Today our credit card debt alone totals over $11,000, but for the first time in a long time I fall asleep at night with hope rather than despair.   I’ve tried for over 2 years to get out debt but truth is we never made a dent in it.  It seems so obvious to me now why I’ve failed at getting our family debt.

One of the big reasons – I was unprepared and underfunded for the yearly bill/irregular bills when they came.   The fact that I never properly budgeted for the sewer bill or the car registration/inspection meant using credit cards or spending any “emergency savings” we had built up.   Basically back to square one.

Then I had an awesome idea that would revolutionize the personal finance world!    I would take all the irregular yearly bills, add them up, divide by 24 (my husband is paid bi-monthly) and make that part of my monthly budget.  I would call it our “Personal Escrow Account.”  GENIUS!

Of course this idea is old news.   In fact Charlotte, the subject of  an article at “Get Rich Slowly”, even calls her method a “Personal Escrow Account.”

While I won’t win any points for originality, this method has saved my budget and my sanity.  Breaking down big irregular bills into smaller semi-monthly payments not only makes me feel prepared but provides breathing room in the budget.

EXPENSES         YEARLY BILL         NEED TO SAVE per PAYCHECK

Sewer bill                        $204                                       $8.50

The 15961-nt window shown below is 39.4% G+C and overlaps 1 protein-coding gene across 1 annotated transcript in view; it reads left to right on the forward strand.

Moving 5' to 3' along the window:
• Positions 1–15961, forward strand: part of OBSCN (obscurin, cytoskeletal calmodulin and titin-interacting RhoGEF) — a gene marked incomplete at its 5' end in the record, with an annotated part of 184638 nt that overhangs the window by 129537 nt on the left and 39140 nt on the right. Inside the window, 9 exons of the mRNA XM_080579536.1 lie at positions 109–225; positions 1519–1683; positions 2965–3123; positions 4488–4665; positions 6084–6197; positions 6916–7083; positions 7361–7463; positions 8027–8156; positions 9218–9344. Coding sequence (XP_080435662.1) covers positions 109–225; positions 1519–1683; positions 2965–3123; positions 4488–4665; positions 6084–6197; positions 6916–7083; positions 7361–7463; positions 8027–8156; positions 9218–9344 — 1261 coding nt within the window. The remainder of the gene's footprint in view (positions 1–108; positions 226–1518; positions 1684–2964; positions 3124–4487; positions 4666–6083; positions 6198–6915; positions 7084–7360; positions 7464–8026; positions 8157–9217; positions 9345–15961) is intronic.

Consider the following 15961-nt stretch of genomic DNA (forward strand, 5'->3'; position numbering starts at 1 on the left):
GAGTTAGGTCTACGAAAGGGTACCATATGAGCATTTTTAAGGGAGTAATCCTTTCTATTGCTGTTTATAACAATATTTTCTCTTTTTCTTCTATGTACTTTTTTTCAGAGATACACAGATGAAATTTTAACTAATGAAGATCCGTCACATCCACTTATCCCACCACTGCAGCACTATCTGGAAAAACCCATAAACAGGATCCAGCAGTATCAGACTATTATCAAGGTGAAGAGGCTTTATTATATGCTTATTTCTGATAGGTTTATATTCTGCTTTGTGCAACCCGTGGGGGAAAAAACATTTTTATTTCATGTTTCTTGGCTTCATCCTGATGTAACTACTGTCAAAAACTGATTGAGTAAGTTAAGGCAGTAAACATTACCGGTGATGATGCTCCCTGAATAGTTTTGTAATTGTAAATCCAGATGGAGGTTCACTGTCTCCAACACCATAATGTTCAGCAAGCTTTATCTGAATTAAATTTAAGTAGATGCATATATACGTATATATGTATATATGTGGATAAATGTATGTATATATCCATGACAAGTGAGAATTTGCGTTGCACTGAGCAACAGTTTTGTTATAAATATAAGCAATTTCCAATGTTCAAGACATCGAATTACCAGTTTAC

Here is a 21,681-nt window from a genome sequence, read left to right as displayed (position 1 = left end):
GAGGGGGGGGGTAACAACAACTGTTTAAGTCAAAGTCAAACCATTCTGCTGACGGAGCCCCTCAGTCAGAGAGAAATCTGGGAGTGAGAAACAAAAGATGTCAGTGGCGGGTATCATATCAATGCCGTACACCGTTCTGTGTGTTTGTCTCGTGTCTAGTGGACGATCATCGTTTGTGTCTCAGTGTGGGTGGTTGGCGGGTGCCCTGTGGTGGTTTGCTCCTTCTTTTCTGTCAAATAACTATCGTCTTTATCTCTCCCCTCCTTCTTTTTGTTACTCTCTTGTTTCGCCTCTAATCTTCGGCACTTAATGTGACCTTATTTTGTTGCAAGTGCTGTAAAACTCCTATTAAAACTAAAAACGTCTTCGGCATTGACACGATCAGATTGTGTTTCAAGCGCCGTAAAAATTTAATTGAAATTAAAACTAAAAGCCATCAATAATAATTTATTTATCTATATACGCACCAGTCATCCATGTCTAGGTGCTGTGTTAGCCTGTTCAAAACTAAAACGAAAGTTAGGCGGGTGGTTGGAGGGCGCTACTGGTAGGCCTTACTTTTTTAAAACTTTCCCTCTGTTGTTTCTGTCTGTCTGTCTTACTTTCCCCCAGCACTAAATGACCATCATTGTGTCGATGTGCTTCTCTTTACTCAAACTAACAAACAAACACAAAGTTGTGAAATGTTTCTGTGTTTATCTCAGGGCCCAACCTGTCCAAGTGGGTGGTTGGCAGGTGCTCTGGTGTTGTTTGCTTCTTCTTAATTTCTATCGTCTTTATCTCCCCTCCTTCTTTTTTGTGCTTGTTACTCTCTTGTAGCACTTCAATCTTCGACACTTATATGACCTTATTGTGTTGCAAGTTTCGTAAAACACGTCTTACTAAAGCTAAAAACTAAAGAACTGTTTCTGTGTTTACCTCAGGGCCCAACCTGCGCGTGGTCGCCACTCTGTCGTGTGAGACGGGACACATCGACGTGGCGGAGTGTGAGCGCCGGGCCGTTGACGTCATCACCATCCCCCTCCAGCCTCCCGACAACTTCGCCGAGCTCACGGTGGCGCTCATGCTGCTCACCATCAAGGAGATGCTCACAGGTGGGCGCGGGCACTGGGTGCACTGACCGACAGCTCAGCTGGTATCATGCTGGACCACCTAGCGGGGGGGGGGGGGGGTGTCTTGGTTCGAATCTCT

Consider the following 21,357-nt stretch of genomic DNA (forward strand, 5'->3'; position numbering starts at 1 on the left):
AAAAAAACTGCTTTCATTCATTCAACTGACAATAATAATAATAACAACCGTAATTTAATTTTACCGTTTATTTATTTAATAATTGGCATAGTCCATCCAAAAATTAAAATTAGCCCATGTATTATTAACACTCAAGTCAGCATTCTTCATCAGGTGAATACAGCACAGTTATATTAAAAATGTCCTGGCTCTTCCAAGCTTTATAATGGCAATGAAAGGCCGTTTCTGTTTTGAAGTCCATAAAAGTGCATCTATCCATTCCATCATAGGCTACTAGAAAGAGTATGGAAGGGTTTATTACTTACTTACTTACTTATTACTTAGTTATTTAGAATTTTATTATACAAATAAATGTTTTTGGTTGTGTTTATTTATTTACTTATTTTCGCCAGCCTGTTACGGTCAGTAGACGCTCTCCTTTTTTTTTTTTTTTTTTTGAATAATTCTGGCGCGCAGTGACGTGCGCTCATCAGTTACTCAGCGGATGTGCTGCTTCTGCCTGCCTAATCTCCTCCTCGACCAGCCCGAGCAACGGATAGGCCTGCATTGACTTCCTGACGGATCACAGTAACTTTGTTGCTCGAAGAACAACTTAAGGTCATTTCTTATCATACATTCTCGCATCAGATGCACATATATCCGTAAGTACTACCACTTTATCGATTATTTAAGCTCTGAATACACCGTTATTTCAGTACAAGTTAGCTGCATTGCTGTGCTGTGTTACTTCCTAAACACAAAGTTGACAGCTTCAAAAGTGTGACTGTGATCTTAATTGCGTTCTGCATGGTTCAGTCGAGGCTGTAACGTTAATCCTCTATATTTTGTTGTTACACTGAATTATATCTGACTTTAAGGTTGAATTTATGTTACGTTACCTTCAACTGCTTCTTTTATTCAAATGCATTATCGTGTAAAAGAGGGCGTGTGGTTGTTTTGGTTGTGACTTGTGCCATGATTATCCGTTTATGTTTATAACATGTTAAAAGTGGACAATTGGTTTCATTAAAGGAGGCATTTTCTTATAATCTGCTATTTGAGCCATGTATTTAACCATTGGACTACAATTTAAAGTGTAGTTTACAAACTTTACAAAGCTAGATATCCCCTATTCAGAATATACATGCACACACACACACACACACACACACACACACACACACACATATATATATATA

PreSchool                        $2430                                    $101.25

Cars(approx)                  $400                                      $16.70

Propane                            $1400                                    $58.35

These “mini-escrows”(I’m patenting that) have helped alleviate the pressure that would come any time a non-recurring bill would come due.  I round up the numbers to the nearest $5 and put them in designated ING accounts.  To build up the proper amounts I needed to borrow from the “Emergency Fund”.   I know, I know, YOU NEVER TOUCH the emergency fund but I would have had to either used the emergency fund to pay these bills or a credit card so what’s the difference?

I also add bi-monthly in sub ING accounts to the “Emergency Fund”, a “Christmas Fund” and a “Whatever Fund”.

When you NEED credit cards to pay bills you know you are in trouble.  That is where we were.  Hopefully, no more!  Over $11,000 in credit card debt is no joke, and while the amount we owe is still there I feel the crutch they provided may be gone.

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